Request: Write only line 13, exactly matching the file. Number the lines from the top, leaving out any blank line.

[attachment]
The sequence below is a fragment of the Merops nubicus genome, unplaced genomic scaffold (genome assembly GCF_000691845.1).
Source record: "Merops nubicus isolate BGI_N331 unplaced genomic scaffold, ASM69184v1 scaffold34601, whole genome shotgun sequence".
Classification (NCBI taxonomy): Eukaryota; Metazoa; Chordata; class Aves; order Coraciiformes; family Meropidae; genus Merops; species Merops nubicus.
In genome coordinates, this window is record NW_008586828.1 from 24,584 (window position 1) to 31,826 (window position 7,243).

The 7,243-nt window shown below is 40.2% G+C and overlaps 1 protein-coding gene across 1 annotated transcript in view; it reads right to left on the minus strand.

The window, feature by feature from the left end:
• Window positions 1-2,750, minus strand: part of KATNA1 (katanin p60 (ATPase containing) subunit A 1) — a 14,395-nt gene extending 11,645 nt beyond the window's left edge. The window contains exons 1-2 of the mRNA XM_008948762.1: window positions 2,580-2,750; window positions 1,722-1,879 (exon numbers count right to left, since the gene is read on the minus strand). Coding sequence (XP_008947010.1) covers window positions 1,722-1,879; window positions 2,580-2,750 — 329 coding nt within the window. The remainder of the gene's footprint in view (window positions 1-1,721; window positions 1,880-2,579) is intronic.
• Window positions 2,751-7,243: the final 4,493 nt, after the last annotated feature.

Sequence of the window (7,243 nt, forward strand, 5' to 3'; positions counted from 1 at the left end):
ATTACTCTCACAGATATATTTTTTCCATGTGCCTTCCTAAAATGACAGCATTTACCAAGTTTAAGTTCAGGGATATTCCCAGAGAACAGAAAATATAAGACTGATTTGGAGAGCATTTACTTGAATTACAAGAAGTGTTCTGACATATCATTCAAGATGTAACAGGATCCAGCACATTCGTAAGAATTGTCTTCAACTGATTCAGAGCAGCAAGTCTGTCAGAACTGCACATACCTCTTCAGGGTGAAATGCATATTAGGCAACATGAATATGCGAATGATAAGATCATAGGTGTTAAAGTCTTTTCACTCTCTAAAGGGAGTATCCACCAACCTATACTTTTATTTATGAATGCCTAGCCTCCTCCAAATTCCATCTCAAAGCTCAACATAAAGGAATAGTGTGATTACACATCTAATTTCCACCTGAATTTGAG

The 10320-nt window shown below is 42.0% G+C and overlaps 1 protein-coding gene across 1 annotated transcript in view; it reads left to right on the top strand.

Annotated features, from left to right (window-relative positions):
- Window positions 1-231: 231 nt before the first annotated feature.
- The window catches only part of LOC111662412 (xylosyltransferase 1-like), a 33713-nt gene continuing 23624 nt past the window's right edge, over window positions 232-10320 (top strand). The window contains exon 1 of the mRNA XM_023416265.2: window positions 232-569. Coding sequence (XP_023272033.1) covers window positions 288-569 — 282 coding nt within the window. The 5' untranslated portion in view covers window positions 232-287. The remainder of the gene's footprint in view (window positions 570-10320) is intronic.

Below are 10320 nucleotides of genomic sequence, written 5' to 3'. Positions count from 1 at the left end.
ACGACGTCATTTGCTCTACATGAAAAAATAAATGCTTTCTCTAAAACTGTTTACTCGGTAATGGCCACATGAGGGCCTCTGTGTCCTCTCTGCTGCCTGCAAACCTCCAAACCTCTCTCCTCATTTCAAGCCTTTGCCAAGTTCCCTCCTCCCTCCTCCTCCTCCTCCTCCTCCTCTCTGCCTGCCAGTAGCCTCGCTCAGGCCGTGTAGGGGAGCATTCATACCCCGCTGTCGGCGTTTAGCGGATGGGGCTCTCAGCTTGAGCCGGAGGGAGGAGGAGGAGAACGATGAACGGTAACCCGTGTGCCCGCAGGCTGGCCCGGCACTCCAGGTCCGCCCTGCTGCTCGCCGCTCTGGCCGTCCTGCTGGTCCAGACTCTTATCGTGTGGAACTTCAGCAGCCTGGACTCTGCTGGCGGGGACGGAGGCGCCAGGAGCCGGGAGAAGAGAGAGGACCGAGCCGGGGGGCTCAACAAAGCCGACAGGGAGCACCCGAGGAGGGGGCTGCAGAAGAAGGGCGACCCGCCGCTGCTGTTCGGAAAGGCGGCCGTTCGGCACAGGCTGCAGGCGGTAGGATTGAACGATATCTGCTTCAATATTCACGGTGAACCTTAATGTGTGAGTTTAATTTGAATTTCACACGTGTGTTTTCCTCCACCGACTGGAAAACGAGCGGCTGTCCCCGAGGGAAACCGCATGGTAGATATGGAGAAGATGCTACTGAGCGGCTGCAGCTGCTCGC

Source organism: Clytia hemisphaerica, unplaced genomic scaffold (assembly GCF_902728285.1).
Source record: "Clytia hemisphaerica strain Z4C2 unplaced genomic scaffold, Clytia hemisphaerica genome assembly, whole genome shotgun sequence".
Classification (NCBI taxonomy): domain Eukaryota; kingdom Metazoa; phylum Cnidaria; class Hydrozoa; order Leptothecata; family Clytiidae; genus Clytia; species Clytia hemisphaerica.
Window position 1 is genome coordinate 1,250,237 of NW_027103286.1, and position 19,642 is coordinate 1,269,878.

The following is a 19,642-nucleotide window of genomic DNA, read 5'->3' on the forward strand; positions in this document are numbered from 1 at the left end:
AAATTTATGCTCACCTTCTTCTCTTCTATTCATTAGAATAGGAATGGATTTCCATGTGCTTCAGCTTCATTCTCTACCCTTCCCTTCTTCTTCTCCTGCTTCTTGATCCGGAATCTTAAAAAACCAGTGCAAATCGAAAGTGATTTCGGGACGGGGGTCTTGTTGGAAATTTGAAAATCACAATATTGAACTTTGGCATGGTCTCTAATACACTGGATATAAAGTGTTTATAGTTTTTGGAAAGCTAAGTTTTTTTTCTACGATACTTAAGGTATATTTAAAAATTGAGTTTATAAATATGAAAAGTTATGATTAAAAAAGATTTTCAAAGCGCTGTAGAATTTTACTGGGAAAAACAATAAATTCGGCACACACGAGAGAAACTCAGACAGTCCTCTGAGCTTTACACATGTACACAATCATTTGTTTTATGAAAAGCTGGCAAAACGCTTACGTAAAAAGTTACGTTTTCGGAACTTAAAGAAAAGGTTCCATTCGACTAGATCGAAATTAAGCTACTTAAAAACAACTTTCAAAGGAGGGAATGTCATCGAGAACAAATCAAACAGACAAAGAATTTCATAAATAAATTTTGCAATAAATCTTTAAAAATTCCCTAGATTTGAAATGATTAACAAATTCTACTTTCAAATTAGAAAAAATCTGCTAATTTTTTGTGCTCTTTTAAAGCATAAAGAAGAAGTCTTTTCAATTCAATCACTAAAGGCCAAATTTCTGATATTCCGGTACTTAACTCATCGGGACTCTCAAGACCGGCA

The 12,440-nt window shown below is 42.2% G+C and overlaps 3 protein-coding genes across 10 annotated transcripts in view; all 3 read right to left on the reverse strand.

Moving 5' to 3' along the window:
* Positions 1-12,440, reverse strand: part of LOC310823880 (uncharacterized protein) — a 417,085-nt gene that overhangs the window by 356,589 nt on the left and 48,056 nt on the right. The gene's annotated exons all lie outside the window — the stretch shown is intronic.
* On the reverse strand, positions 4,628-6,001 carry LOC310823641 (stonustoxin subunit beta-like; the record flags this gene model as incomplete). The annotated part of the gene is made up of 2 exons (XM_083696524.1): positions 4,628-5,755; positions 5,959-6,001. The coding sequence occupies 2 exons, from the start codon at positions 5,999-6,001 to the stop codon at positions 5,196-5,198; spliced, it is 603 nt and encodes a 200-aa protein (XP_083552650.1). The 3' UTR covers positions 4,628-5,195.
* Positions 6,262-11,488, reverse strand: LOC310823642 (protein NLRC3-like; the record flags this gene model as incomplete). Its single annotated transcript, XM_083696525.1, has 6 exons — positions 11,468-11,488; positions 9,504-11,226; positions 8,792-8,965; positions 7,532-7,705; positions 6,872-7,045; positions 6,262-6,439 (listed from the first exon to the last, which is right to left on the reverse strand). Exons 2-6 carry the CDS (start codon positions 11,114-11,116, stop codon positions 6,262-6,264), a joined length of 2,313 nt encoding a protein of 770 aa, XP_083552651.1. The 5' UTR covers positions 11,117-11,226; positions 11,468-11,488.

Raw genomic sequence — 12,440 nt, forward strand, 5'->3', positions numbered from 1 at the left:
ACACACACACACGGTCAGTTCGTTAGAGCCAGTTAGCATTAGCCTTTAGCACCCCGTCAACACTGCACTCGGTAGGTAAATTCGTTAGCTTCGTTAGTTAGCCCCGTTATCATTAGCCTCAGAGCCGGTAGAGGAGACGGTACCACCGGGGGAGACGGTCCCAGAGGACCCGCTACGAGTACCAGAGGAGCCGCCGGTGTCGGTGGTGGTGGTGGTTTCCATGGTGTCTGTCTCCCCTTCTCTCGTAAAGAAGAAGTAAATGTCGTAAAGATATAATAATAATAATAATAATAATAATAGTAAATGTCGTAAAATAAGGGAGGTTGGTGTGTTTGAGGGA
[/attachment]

- Window positions 1-231: 231 nt before the first annotated feature.